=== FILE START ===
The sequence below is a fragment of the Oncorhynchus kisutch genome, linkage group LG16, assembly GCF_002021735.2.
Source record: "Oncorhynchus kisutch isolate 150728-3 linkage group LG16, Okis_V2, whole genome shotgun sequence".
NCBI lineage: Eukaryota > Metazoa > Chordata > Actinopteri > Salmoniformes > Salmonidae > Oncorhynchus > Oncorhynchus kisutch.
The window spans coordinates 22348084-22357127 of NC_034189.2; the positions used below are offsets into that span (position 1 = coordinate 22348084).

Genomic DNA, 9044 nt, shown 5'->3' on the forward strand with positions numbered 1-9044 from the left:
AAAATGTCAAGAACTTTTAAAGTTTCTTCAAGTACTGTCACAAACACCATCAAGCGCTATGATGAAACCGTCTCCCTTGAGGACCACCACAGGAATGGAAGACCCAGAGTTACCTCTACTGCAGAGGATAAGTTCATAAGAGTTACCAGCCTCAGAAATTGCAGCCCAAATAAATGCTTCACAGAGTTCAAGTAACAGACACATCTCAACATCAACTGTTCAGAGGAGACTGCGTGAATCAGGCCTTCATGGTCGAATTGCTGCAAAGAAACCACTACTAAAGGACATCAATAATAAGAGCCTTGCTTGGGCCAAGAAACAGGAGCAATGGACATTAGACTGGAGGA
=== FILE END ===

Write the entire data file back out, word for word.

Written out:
The sequence below is a fragment of the Oncorhynchus kisutch genome, linkage group LG16, assembly GCF_002021735.2.
Source record: "Oncorhynchus kisutch isolate 150728-3 linkage group LG16, Okis_V2, whole genome shotgun sequence".
NCBI lineage: Eukaryota > Metazoa > Chordata > Actinopteri > Salmoniformes > Salmonidae > Oncorhynchus > Oncorhynchus kisutch.
The window spans coordinates 22348084-22357127 of NC_034189.2; the positions used below are offsets into that span (position 1 = coordinate 22348084).

Genomic DNA, 9044 nt, shown 5'->3' on the forward strand with positions numbered 1-9044 from the left:
AAAATGTCAAGAACTTTTAAAGTTTCTTCAAGTACTGTCACAAACACCATCAAGCGCTATGATGAAACCGTCTCCCTTGAGGACCACCACAGGAATGGAAGACCCAGAGTTACCTCTACTGCAGAGGATAAGTTCATAAGAGTTACCAGCCTCAGAAATTGCAGCCCAAATAAATGCTTCACAGAGTTCAAGTAACAGACACATCTCAACATCAACTGTTCAGAGGAGACTGCGTGAATCAGGCCTTCATGGTCGAATTGCTGCAAAGAAACCACTACTAAAGGACATCAATAATAAGAGCCTTGCTTGGGCCAAGAAACAGGAGCAATGGACATTAGACTGGAGGA